The University of Virginia (UVA) listed 94 people on university websites as part of its DEI bureaucracy.REF Two years ago, UVA had 1,454 tenured or tenure-track faculty, giving it a ratio of 6.5 DEI personnel for every 100 faculty members. Only the University of Michigan had more DEI personnel, with 163, but Michigan lagged UVA in the size of its DEI bureaucracy relative to the number of faculty, with a ratio of 5.8. Virginia Tech was not far behind UVA in DEI bloat. Virginia Tech had 83 DEI personnel and 5.6 DEI staff for every 100 faculty.

To paint a more complete picture of public universities in Virginia, the authors of this Backgrounder also collected information on the size of the DEI bureaucracy at George Mason University (GMU). GMU has at least 69 DEI personnel, which, given that it has 938 tenured or tenure-track faculty, yields a ratio of 7.4 DEI staff per 100 faculty. Only Syracuse University, a private institution, matched GMU’s ratio of 7.4 DEI per 100 faculty.

When adding GMU to the set of data from the 65 Power 5 universities collected in 2021, the Commonwealth of Virginia has three of the top six spots among public universities for DEI size relative to faculty. GMU has the highest DEI ratio, followed by UVA, with Virginia Tech coming in sixth. No other state has more than one public university in the top six. See Chart 1. The average ratio of these three Virginia public universities is 6.5 DEI staff per 100 faculty, which is higher than any single public university outside Virginia.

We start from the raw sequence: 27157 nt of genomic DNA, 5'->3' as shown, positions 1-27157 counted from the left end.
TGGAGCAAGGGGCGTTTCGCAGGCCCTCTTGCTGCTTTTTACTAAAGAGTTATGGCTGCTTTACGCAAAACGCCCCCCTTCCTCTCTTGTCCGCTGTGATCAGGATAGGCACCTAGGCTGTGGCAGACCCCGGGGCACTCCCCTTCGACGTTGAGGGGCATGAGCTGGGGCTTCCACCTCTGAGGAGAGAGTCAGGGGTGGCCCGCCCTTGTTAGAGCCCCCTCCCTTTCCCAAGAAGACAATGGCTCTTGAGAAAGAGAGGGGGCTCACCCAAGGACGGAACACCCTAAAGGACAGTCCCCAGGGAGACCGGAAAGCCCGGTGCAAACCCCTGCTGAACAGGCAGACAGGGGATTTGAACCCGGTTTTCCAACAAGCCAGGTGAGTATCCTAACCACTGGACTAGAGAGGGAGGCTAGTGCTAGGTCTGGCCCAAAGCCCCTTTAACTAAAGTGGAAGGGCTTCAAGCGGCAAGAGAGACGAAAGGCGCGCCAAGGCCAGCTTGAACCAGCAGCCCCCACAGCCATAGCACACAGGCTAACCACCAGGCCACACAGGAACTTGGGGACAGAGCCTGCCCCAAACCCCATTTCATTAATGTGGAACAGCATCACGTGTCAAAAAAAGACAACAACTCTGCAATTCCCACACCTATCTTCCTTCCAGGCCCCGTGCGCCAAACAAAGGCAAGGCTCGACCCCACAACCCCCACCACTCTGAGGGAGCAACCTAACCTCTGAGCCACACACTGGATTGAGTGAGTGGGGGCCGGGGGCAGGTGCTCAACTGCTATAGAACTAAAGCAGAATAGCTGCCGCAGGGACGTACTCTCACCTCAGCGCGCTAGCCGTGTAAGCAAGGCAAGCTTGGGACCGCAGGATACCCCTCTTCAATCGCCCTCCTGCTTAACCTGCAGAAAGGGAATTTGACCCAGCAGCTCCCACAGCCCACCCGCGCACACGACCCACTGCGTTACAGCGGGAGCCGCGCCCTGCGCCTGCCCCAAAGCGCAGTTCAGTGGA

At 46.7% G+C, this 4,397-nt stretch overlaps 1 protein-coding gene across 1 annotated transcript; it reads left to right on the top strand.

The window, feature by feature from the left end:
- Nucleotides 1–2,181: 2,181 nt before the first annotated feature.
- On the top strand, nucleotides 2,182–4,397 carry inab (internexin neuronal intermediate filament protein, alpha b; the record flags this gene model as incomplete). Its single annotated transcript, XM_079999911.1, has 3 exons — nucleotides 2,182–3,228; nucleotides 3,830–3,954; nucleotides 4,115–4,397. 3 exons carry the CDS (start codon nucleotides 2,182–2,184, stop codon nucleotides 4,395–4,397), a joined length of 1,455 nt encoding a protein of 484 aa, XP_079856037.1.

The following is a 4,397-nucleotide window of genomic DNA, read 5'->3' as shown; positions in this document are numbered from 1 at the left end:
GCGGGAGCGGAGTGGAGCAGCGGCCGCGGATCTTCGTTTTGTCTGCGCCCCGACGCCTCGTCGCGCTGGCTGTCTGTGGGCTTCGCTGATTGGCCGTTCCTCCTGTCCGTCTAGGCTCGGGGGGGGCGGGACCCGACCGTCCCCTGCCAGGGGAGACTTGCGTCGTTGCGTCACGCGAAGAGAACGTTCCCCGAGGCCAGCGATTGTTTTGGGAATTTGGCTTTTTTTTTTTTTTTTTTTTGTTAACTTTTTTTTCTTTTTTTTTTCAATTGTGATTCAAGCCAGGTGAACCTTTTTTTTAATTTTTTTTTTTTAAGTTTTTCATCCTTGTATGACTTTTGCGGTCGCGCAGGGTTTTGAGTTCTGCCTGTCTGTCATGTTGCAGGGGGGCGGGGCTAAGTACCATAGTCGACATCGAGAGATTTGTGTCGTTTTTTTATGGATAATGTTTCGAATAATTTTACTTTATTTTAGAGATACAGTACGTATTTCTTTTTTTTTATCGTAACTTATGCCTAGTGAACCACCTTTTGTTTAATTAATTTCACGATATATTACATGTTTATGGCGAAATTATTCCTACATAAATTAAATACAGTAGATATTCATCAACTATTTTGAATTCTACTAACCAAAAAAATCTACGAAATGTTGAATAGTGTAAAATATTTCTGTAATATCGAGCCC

BG3789 Chart 1


The state of Oregon, which had both the University of Oregon and Oregon State in the Power 5 conferences in 2021, has much smaller DEI bureaucracies, despite the state’s “crunchy” reputation. The University of Oregon had 6.2 DEI staff per 100 faculty, but Oregon State only had a ratio of 3.0, giving Oregon an average of 4.6. The state of California also had two public universities in the Power 5 conferences, University of California Berkeley (Cal Berkeley), and the University of California, Los Angeles (UCLA). Cal Berkeley had the third-highest ratio of DEI to faculty, with 6.1, but UCLA only had a ratio of 2.8. Combined, these California public universities average 4.5 DEI personnel per 100 faculty. The University of Michigan had a DEI staff to faculty ratio of 5.8. When averaged with the 2.8 ratio of Michigan State, the state of Michigan had 4.3 DEI personnel per 100 faculty.